told investigators about some razor blades left in a bag. he told them he had attempted to take his own life. >> that was i. it was i. >> and what is that? >> stupid attempt at suicide. you guys got my note? somebody. nobody got the note? >> reporter: they had discovered his suicide note. rothstein changed his mind, obviously, but investigators found the note intriguing. point number one was, "this has nothing to do with the well's case." meaning brian wells, the man who died from the collar bomb. why in the world did he have the so-called "pizza bombing" on his mind as he's supposed to be contemplating suicide? why did you think to ask, or put in there about, it wasn't related to wells? >> so you wouldn't go off hog wild saying, "oh, this is has to do with the wells [ bleep ]." you know. and then, be more [ bleep ] in the newspaper and everything else. i wanted you guys to know so you didn't have to waste your time tryin' to figure out, is this part of the wells situation or
not? >> reporter: rothstein's attorney, gene placidi, also wondered about the wisdom of alluding to the bombing case. >> typical bill, he brings up outta the blue, the pizza bomber case. and it was almost like he was drawing attention to himself 'cause he wanted to. >> reporter: if that weren't enough to make investigators suspicious, there was something else that began to draw attention to rothstein like a neon sign. the location of the crime. the frozen body was found in rothstein's garage, located here. right up a gravel road, a couple of hundred yards away, was the tv tower site where investigators knew brian wells made his last pizza delivery. it wasn't a home or business, but a dirt parking lot. it was too strange of a coincidence. because of that, fbi agent clark became convinced the cases were related and was determined to learn how rothstein may have been involved with the pizza bombing. so his next move was to talk with rothstein. >> i interviewed him and i knew that somehow these were related.
and i -- i just felt it from the minute i sat with him. >> reporter: what did he tell you? >> he looked at me and he said, "well, i'll talk to you, but i need to tell you that i'm the smartest guy in this room." and i -- i looked around and i said, "well, my wife tells me that every night. let's get started." >> reporter: but rothstein gave up nothing. so while he was still facing charges in the frozen body case, without other evidence, he was in the clear on the pizza bombing investigation. months passed. then the fbi's behavioral analysis unit came back with a preliminary profile on the unknown bomb maker. detailing his most-likely traits. >> that he'd be a manipulator. that he'd be really good with his hands. that he probably had a workshop. that he probably did some teaching or instruction in the past. >> reporter: everything that was in there fit perfectly to bill rothstein.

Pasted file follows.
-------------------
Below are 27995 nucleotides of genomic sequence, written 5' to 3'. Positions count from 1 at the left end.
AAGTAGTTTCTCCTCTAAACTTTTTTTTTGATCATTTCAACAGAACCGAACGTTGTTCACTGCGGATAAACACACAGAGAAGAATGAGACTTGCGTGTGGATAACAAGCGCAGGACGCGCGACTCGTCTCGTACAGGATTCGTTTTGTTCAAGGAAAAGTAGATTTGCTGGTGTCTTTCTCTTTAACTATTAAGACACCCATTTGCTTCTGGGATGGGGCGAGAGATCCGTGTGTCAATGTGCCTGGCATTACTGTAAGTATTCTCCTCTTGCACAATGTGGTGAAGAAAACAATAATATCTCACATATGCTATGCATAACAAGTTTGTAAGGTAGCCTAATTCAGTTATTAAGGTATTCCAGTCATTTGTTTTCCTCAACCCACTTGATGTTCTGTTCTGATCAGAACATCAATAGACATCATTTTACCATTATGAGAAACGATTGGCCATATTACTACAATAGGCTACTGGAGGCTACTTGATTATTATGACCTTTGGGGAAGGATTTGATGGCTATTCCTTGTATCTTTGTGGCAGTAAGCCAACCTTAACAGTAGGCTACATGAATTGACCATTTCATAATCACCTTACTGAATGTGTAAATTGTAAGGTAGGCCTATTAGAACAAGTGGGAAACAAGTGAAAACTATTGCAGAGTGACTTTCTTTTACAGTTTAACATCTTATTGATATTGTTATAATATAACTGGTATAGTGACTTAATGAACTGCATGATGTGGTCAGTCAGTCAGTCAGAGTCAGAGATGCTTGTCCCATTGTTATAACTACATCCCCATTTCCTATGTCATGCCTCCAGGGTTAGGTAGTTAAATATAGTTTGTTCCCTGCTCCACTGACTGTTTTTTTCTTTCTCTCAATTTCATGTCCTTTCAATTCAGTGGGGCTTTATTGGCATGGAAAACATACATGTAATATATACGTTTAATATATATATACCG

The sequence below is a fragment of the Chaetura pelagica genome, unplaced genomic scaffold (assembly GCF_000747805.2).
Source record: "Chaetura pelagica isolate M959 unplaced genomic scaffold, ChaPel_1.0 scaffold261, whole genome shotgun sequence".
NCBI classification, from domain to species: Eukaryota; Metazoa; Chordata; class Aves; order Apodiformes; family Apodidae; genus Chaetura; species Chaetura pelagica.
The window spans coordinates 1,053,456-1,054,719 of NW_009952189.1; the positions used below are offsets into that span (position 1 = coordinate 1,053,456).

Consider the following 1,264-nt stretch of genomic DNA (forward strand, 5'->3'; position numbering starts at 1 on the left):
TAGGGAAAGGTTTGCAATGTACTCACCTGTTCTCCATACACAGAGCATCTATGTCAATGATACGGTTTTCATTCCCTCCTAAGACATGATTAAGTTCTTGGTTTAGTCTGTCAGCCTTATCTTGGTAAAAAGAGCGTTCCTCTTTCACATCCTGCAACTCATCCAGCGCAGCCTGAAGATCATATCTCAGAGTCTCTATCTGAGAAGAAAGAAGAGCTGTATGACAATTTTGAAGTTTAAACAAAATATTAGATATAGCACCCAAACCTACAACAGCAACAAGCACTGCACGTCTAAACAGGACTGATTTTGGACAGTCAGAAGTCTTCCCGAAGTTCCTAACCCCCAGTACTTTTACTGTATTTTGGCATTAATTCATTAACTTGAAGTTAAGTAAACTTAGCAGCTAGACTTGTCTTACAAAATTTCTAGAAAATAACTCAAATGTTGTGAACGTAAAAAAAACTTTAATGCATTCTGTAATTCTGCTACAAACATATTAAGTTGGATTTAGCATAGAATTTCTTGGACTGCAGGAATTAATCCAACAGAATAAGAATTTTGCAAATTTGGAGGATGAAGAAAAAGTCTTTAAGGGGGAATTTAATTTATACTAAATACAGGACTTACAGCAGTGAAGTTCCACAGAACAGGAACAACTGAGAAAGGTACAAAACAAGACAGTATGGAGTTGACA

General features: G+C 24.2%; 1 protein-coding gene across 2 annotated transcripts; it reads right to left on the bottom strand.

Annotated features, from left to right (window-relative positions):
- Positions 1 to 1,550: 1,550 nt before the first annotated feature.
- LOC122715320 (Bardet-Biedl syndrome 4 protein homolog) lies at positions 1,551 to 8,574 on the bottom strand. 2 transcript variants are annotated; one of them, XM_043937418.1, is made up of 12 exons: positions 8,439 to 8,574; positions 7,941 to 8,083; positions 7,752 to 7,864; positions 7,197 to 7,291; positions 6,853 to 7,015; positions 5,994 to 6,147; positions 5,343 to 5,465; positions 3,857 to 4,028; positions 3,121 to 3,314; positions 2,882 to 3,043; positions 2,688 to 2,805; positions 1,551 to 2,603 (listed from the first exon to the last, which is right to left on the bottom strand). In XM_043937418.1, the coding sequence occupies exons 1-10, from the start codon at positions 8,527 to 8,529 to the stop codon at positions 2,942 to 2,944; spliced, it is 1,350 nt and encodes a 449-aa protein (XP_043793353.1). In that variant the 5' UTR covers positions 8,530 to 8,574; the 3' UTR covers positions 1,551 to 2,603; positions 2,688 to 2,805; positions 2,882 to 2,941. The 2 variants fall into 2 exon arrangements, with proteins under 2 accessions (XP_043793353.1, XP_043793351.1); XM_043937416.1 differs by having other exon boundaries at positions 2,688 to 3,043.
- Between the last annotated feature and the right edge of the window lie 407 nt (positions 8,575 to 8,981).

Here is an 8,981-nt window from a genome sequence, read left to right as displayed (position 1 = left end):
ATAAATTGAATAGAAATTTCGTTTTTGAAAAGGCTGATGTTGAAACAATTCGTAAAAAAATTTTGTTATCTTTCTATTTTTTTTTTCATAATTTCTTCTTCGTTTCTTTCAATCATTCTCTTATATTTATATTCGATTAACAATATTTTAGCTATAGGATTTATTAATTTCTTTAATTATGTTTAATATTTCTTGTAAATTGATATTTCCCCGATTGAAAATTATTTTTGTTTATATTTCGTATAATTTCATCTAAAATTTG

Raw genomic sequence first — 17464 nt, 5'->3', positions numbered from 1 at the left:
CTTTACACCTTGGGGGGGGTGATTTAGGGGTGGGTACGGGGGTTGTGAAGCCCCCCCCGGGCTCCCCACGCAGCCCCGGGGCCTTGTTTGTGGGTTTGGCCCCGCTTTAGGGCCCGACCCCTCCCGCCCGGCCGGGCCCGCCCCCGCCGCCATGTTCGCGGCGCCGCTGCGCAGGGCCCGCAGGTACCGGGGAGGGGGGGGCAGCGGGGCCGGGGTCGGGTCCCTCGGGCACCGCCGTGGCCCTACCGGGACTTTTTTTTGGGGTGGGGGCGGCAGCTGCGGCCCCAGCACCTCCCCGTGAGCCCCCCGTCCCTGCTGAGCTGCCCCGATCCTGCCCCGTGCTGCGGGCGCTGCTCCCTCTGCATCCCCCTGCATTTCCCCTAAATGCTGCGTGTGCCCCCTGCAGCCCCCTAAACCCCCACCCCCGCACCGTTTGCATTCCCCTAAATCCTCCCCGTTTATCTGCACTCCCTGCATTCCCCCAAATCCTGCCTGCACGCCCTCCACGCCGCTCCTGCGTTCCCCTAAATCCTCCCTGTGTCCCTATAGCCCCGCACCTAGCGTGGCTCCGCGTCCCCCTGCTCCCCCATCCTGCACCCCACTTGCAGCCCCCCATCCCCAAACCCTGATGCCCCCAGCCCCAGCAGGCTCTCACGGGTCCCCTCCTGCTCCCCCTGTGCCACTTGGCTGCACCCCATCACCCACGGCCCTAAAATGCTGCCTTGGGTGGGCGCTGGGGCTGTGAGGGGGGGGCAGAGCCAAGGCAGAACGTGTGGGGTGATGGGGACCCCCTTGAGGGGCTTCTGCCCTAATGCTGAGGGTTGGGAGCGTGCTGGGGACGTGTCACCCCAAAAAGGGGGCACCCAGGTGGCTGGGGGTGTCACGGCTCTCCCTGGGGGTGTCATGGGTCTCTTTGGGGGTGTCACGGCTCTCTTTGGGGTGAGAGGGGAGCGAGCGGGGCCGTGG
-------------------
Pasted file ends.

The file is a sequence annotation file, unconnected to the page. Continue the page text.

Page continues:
rothstein, a former high school she decides to buy a gun and kills him. >> the many dead men. >> she is as complex and interesting as anybody you will meet. >> when "dateline" continues. ons this is an athlete, twenty reps deep, sprinting past every leak in our softest, smoothest fabric. she's confident, protected, her strength respected. depend. the only thing stronger than us, is you. and geico loves helping riders get to where they're going, so to help even more, geico is giving new and current customers
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>> was there a link to it all? >> the darkest secrets are to come. >> she manipulated everyone around their. >> without a doubt, i knew she'd kill again. >> is this possible? agents believed the profile that was made matched bill rothstein to a tee. rothstein, a former high school shop teacher, was smart and sly, with a garage full of metal working tools at his disposal. the big guy in the bib overalls was now a prime suspect in the pizza bombing case. but rothstein had another secret. >> reporter: bill rothstein was
out on bond, accused only of the minor- ish charge of abusing a corpse, the one found in his home freezer. he seemed to be relishing his moment in the spotlight. responding to a reporter's question -- >> reporter: -- in french. [ speaking french ] rough translation -- "too bad." but when would-be documentary filmmaker trey borzillieri went to rothstein's house to talk about the pizza bombing, rothstein wouldn't talk to him in any language. >> the garage is open. this is where the frozen body was held. and classical music is blasting out of there. so instantly it's -- it's jarring. and i look at him and i say, "listen, i'm making a documentary on the brian wells case. and i -- i know it's affected your life, and i'd like to hear your side of the story." he turned to me and he said, "no." >> reporter: what were the hairs on the back of your neck telling you? >> they were telling me to get out of there. >> reporter: this guy's creepy? >> absolutely. >> reporter: and fbi agent clark's instincts were telling him that rothstein constructed the collar bomb. but clark still didn't have evidence to connect him to the pizza case. then in july, 2004, less than a year after the bombing, clark